As the last painting reminds us, all three Wyeths exhibit a striking affinity for birds, birds of prey as well as seagulls, who appear to represent for them not only a kind of rugged freedom, but also an escape from earth's gravitational tug and from the corrupt and compromised ways of men. In Andrew Wyeth's Soaring (Fig. 2), an extremely accomplished painting and perhaps the best in the present exhibition, the lazy gyrations of these birds of prey are seen, once again, from an airborne perspective even higher than their orbits. Here, as in those other works, the artist does not merely adopt a "bird's-eye view," he seems shamanistically to become one with the birds, to look down with no benign eye on the earth below, the domain of mere women and men.

This implicit preference for nature over human­ity extends even to the much publicized Helga portraits, those abundant depictions of a single model, clothed and unclothed, that Andrew Wyeth painted toward the end of his career. With her granitic mien and lofty Teutonic cheekbones, Helga looks not only as though she too had spent a lifetime out of doors, but as though she were one with the elements, a force of nature herself.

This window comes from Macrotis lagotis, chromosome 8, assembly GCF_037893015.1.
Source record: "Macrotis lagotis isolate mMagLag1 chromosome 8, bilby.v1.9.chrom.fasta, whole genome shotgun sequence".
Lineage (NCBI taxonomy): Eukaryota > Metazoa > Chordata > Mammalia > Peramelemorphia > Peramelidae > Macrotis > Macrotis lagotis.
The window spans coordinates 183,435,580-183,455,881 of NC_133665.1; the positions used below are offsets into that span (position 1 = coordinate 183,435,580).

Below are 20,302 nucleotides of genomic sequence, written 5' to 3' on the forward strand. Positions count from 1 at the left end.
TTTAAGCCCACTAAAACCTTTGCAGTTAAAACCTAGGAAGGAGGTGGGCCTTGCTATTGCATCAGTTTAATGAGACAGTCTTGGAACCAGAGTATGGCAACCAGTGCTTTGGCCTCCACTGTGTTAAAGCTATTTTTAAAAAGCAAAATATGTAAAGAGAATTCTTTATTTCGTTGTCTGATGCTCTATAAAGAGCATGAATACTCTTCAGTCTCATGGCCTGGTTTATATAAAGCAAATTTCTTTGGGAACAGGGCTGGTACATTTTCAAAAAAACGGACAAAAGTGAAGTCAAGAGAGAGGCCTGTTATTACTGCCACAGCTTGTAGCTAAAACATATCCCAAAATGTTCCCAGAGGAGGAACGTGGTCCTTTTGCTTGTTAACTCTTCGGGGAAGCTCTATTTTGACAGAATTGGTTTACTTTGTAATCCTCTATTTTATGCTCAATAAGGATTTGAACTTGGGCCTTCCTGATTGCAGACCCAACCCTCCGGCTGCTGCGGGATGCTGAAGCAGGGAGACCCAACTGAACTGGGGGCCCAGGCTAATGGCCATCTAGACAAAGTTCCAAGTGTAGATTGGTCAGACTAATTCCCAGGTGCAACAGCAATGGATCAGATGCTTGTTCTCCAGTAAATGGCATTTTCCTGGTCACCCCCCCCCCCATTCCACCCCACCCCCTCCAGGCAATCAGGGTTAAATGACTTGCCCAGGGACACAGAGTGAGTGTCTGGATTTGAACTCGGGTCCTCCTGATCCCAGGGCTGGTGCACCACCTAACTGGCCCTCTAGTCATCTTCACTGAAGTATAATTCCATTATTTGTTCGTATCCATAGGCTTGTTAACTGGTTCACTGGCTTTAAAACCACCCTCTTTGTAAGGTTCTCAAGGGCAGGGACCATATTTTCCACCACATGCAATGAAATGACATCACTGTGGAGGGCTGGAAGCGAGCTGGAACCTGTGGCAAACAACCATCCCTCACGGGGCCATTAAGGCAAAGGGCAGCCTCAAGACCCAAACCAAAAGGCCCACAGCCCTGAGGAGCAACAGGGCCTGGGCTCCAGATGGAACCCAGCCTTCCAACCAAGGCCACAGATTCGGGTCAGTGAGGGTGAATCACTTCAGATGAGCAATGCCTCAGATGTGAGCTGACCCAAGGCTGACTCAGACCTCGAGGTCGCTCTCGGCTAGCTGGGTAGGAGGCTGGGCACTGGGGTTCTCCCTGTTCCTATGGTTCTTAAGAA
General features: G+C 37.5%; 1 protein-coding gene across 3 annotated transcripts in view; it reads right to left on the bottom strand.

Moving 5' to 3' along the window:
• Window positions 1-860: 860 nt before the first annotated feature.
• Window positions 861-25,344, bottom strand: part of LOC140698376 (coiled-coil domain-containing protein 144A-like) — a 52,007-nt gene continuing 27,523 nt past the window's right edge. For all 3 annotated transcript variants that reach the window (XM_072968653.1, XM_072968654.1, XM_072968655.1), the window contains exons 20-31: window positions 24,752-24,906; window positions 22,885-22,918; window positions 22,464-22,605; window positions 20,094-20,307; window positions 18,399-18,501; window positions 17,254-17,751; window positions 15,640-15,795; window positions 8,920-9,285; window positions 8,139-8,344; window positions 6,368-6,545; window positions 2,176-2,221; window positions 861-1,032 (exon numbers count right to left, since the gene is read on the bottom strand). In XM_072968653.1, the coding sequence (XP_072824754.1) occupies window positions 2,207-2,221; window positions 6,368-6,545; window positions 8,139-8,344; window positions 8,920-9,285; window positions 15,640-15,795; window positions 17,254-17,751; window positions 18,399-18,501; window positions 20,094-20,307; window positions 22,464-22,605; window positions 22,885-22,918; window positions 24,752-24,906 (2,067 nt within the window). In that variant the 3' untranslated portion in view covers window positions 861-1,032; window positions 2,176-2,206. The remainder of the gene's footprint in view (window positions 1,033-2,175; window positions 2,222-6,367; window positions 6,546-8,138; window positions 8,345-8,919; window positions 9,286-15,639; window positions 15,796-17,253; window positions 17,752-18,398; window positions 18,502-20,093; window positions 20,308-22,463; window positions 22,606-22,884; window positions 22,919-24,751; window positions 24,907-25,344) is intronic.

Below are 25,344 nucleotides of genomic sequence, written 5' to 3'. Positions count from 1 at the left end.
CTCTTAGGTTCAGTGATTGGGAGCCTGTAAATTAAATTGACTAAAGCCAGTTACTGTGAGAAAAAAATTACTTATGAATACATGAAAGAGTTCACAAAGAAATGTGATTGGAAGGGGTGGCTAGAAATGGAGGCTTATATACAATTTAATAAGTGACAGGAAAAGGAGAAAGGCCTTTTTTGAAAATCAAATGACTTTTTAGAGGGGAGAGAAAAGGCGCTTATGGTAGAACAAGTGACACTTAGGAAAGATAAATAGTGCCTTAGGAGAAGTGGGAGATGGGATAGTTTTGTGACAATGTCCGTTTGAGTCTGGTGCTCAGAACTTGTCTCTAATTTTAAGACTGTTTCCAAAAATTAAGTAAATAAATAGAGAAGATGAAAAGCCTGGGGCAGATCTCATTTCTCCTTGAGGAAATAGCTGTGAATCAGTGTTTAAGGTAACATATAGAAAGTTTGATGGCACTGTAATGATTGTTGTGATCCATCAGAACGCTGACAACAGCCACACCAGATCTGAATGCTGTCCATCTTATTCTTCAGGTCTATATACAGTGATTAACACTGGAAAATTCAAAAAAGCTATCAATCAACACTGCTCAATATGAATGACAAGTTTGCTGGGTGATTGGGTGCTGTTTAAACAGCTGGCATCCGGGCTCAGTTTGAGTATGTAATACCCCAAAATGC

What variously mesmerized and dismayed the public when the Helga paintings were first exhibited was that they were so un­apologetically representational. In fact, all three Wyeths have been committed figural painters, a preference that is less impressive in N. C. Wyeth, a contemporary of Winslow Homer, than it is in Andrew Wyeth, the compeer of Pollock and Ad Reinhardt, or Jamie Wyeth, who came of age in Warhol's Factory and can count video, installation, and soundscape artists as his coevals.

The Helga portraits manifest an almost ornery commitment to detail that is no less evident in Andrew Wyeth's far earlier painting Winter Fields (Fig. 12), which depicts a dead crow lying on its side. Though this painting is slightly more schematic than the art­ist's subsequent works, it is a tour de force of unyield­ing observation. Each feather has been given its posthumous tribute, each scale of the bird's twisted talons, each clump of underbrush in the depleted distance. Surely Andrew Wyeth is not the only artist of recent years to oppose, through insistent observa­tion, the general subjectivity that artists have favored since the end of the nineteenth century. But in him one senses an almost surly will to power over the details of the visible world, a refusal to surrender to that subjectivity and thus to give up an inch of self-mastery. If he had been a sculptor, one suspects that his chosen medium would be porphyry, the hardest stone known to art, rather than anything as pliant and yielding as clay or wood.